LOUISVILLE, Ky. (WDRB) -- A split decision victory, not a decisive KO. A glancing right hand, not a stinging left jab. Jerry Quarry, not George Foreman.
I could keep throwing boxing metaphors at you to describe my view of "What's My Name?", the two-part, roughly three-hour documentary about Muhammad Ali that was developed by a production company owned by LeBron James and his boyhood pal, Maverick Carter.
It's Kevin Love, not LeBron James.
In other words, it's good not great.
Tremendous footage of Ali interviews from the days that his personality was vibrant, inspiring, adversarial and entertaining. The way Ali was the the liveliest voice in every room before Parkinson's.
But nothing that I'd classify as new and revealing.
Riveting clips of Ali in the ring. It starts with the days Louisville policeman Joe Martin sent him into the ring because his bicycle had been stolen and ends with mostly snapshots from a 1981 farewell bout against Trevor Berbick that was staged at an abandoned airstrip in the Bahamas, a troubling spectacle that I covered for the Louisville Times.
But there is little here that will make ardent Ali fans say, "Wow."
Entertaining exchanges with Howard Cosell, Malcolm X, Dinah Shore, Steve Allen, Jim Brown and other celebrities from those glorious and turbulent days.
But nothing that moved me to text; "YOU GOTTA SEE THIS!!!" to friends.
Good, not great.
Important, not essential.
Informative, not revealing.
Worth a three-hour time on a rainy day or a free evening, but not a Clear Your Calendar moment.
That's not a criticism. It's just an assessment. Writing a column about Muhammad Ali is a daunting assignment when you pause to remember that Norman Mailer, George Plimpton, David Remnick and a million other talented writers have already addressed the subject.
Good luck trying to say something that has not been said dozens of times.
Ditto for movies and documentaries. Ali's story, with its roots in Louisville where he grew up known as Cassius Clay and graduated from Central High School, can be learned and understood by anybody with the curiosity and energy to study it.
Maybe that is why James, Carter and director Antoine Fuqua followed this path in "What's My Name?"
It's a chronological, blow-by-blow look at Ali that focuses more on his performance in the ring than his status as an objector to the Vietnam War, his name-changing conversion to Islam or his maturity into an international icon for human rights.
Ali's life, his triumphs, his struggles and his causes, were too complex for three hours.
The title of the documentary is tied to his name change -- from Clay to Ali in 1964 after his first victory over Sonny Liston. The film is a reminder that some of the most strident resistance to recognizing the change came from blacks, especially Floyd Patterson, members of Joe Frazier's camp, Ernie Terrell and Liston.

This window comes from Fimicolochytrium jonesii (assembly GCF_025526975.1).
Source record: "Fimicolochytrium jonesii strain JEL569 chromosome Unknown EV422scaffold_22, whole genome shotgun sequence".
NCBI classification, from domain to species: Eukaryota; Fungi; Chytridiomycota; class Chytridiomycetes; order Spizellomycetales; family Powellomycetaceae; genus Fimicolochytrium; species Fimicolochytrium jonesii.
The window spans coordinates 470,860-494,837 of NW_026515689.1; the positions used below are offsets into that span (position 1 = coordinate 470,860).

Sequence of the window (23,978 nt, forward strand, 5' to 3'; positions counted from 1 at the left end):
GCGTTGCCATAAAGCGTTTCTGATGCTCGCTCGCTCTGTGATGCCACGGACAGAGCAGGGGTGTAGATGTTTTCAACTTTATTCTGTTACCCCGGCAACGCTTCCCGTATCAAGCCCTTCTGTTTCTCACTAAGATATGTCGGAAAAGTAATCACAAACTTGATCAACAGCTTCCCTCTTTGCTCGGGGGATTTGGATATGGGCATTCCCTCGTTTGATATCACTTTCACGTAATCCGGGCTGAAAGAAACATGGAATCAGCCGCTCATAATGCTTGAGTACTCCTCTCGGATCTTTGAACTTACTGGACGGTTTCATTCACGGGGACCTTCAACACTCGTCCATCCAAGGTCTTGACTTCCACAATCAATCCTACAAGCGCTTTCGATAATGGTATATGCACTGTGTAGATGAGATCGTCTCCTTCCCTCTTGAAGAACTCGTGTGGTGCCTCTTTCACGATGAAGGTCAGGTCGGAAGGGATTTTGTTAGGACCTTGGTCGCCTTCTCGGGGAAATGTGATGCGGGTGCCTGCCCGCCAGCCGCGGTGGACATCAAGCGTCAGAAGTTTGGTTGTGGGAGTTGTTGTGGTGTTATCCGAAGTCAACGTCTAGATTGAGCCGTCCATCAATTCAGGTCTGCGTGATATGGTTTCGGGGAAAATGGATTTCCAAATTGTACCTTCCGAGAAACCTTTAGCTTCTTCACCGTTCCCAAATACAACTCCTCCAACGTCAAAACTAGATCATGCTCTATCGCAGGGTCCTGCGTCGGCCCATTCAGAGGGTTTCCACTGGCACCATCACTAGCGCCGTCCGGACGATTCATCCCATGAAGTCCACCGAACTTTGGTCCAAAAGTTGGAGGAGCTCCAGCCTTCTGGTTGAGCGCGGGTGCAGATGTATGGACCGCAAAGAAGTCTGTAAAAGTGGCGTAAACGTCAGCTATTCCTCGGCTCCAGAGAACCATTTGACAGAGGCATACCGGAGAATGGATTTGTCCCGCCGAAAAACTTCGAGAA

But "What's My Name?" is a reminder that the reason Ali was able to position himself for any of those achievements was his gifts as a remarkably talented, entertaining and punishing boxer.
To watch the build-up and then the footage of Ali's three-fight trilogy with Joe Frazier is to be reminded that during those days those bouts were at the absolute top of the sports calendar, ahead of the Super Bowl, the NBA playoffs, the Final Four, the World Series, everything.
Watching the beatings that Ali took from Frazier, Leon Spinks and, finally, Larry Holmes inspires questions about why none of his closest advisors and friends did not make him stop fighting several years before the official end in December 1981.
Louisville makes several cameo appearances -- and not all of them are flattering. There are clips of downtown as well as Ali driving around the city.
There is the famous aftermath of (then) Clay's return to his hometown after he traveled to Rome and won the 1960 Olympic gold medal as a light heavyweight against boxers from Russia and Poland.
"I'm defeating America's so-called threats and enemies," Ali told on interviewer. "Olympic champion. Russian standing right here and the Pole right there.
"And the flag is going."
At this point, he starts to hum several lines of the "Star-Spangled Banner."
"And I done whipped the world for America. And I said, 'Man, I know I'm going to get my people freedom now. I'm the champion of the whole world, Olympic champion.
"I know I can eat downtown now. And I went downtown that day and had my big ol' medal on. Went in a restaurant and said, 'A cup of coffee and a hot dog.'
"The lady said, 'We don’t serve Negroes.'
"I was so mad, I said, 'And I don't eat 'em either. Just give me a cup of coffee and a hamburger.'"
It was Ali at his provocative best, delivering a stinging rebuke in a manner that left the people laughing and thinking.
There are other moments like that in the documentary. There simply are not enough.
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